The other message is the economic stimulus package is different than the reform effort. It is moving at hyper-speed through Congress, and it may be difficult for staffers and other advisors to sort through and incorporate what may seem like opposing Health IT views against a backdrop of traditional ideology and extremely forceful special interest lobbying.
Congress is about to make some big moves in health care that will require immense resource expenditures but, depending on what we pay for, may or may not bear the fruits we hope for. They should move carefully. Not all health care reform has to be labyrinthine. Not all ideas must require huge cost or take years to come to fruition and gain market traction. There are relatively simple actions that are available now, and that the Obama Health Team could tackle to effect tremendously positive, immediate impacts on the system.
Of course, right now the Health IT industry is focused on the promise of a huge stimulus windfall that would be dedicated to their products. But the opportunities we describe below follow principles that have broad support among students of the health care crisis. Two would change the way we pay for health care services, tying payments to documented results. Three are based on how we pull together and make use of the data that can drive clinical and financial decisions, and they overlap, though not perfectly, in their potential. Still, if any system adjustments can be passed through policy initiatives that focus on what’s best for the common rather than the special interests, these should be among the most straightforward.
Re-Empower Primary Care
There is general agreement that primary care is in crisis, the result of years of abuse and neglect by the medical establishment and by CMS. In simple terms, the primary care/specialist ratio in the US is 30/70. In all other developed nations, its about 70/30. And our costs are roughly double theirs.
We should allow primary care physicians to do the jobs they were trained for, changing their roles from “gatekeepers” to “patient advocates and guides.” We should immediately start financially rewarding them for collaborating with specialists to manage patients throughout the full continuum of care. Keep in mind that, asthe Dartmouth Atlas and other studies have made clear, most health care waste is concentrated in the sub-specialties and in inpatient settings, incentivized by a fee-for-service reimbursement system that rewards more procedures, independent of their utility. One very thoughtful approach to invigorating primary care has been advanced by Norbert Goldfield MD and colleagues.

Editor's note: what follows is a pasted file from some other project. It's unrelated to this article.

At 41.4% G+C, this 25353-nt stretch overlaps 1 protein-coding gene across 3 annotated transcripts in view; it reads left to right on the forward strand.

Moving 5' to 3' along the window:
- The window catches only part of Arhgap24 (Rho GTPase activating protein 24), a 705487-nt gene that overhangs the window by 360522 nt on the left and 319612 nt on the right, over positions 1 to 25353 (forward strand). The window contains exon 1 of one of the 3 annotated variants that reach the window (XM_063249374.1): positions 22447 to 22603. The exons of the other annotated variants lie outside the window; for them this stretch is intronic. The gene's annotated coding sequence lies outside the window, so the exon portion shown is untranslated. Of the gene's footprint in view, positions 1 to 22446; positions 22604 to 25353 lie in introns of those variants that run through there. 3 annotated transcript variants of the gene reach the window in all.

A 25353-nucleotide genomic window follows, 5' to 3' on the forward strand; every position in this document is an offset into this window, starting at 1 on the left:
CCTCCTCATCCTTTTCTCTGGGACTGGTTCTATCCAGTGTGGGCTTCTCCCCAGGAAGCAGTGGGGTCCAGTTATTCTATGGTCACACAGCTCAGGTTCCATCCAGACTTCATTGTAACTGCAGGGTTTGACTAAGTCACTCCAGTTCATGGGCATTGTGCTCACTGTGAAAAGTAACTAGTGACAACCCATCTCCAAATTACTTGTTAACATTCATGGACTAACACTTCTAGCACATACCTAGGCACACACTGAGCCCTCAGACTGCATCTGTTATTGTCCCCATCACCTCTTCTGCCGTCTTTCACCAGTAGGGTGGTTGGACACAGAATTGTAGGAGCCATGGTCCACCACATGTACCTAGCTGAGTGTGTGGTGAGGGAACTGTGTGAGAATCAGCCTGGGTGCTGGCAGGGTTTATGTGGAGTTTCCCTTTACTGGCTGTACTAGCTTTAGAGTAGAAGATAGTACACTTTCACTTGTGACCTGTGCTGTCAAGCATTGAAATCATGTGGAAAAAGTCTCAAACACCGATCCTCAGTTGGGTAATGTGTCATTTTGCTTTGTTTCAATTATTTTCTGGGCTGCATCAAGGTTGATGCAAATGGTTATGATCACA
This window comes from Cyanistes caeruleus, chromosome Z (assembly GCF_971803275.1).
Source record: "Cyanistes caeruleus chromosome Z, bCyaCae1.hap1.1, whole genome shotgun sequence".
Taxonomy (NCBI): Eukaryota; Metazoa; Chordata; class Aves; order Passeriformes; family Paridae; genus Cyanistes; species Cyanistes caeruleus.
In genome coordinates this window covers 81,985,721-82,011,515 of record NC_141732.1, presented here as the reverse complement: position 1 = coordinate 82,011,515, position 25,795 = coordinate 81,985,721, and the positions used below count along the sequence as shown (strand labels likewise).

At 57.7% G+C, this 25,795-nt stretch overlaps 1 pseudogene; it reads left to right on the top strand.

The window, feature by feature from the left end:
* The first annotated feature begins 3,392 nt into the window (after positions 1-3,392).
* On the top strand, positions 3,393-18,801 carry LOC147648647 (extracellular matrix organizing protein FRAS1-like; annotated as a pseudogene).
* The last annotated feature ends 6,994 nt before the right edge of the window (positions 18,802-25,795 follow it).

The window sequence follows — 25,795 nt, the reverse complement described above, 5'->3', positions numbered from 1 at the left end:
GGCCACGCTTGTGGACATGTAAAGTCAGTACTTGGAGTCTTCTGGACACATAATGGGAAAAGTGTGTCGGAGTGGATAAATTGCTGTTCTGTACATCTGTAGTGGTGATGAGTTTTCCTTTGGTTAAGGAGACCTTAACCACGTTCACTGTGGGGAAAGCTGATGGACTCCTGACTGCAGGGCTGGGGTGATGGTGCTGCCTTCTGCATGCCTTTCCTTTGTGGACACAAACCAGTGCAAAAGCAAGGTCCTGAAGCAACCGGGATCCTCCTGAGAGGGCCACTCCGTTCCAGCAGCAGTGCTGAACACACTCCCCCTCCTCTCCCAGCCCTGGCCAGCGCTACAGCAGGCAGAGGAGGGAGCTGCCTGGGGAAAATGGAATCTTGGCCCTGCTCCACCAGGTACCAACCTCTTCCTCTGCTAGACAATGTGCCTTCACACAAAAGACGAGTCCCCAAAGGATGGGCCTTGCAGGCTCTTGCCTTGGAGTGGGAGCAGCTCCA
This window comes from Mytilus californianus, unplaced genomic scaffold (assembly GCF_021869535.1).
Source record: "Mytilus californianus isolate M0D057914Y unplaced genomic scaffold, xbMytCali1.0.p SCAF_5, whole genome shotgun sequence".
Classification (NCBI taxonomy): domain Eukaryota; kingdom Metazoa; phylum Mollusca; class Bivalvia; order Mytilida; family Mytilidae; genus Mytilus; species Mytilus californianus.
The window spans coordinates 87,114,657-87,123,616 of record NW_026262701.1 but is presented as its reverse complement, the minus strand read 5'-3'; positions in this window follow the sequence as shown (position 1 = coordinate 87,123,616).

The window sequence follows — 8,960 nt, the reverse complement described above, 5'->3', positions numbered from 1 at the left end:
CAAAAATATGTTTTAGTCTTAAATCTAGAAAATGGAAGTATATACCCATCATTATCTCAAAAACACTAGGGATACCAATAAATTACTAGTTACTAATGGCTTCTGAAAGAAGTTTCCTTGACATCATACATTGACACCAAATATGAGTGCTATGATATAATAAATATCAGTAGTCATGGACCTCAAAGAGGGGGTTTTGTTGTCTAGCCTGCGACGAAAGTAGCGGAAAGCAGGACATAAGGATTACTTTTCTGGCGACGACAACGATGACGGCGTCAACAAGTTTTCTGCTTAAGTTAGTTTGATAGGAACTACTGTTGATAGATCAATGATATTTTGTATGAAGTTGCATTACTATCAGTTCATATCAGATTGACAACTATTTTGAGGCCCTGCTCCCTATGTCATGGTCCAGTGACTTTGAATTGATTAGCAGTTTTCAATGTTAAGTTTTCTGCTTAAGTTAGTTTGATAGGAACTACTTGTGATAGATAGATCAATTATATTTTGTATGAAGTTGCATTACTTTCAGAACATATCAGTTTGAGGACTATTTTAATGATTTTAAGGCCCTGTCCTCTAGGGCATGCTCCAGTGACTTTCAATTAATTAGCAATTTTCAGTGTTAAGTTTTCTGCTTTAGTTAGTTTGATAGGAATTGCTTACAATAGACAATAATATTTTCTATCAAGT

Of course, truly re-empowering primary care will require more than just paying primary care physicians more. Higher reimbursements will help them afford to spend more time with each patient, yes, but PCPs also need help acquiring tools that can help them better manage those patients. And they need the authority to work collaboratively with specialists. Challenging, but certainly doable and important!
Changing America’s current imbalance between primary and specialty care should drive significant downstream waste from the system, dramatically improving quality and reducing cost.
Projects like the CMS/Premier Hospital Quality Incentive Demonstration (HQID), in which 250 participating hospitals got 1-2 percent bonuses for achieving quality improvements, have clearly demonstrated that incentives work. The hospitals that pursued the incentives made greater strides in quality improvements than their peers who did not work toward the incentives.
But we need to make the financial incentives large enough to drive real paradigmatic change. Too many programs offer incentives that are trivial in the minds of providers. Does it make sense for physicians in small, busy practices to rework their office flows to try to meet the challenges associated with hitting targets in exchange for a 1 or 2 percent financial bump, tied to a fraction of their patient population?
Now that there’s no question that incentives work, we could easily give these programs teeth by raising the incentive antes to 15 or 20 percent, while also demanding commensurate levels of savings. And we should go in, understanding that the goal is to drive out unnecessary care, and create expectations that, by managing better upfront, the total spend will be lower.
Data sets, including those comprised of health care claims, must be large to generate credibly useful information.
But health care is financed through many different payer streams and by many players within each stream. Nearly all treat their data as proprietary, and information remains fragmented. So, for example, physicians rarely receive useful information on their complete pool of diabetic patients: instead, they get small slices of data from each payer, each analyzed using a different proprietary methodology. Or, we fail to accumulate adequate sample sizes to identify which treatments, interventions, drugs, devices, health plans, physicians or facility services provide the best value.
But merging those data across payers and making the aggregated set freely available would create the basis to identify true evidence-based best clinical and administrative results. Based on hundreds of millions or billions of records, we might be able to credibly identify which professionals, services or approaches most consistently produce the best results within value parameters. The data set would always be building, providing an always slightly-new base for answering our most difficult questions. Together with the analytical tools that are also becoming stronger and more refined, the potential is vast.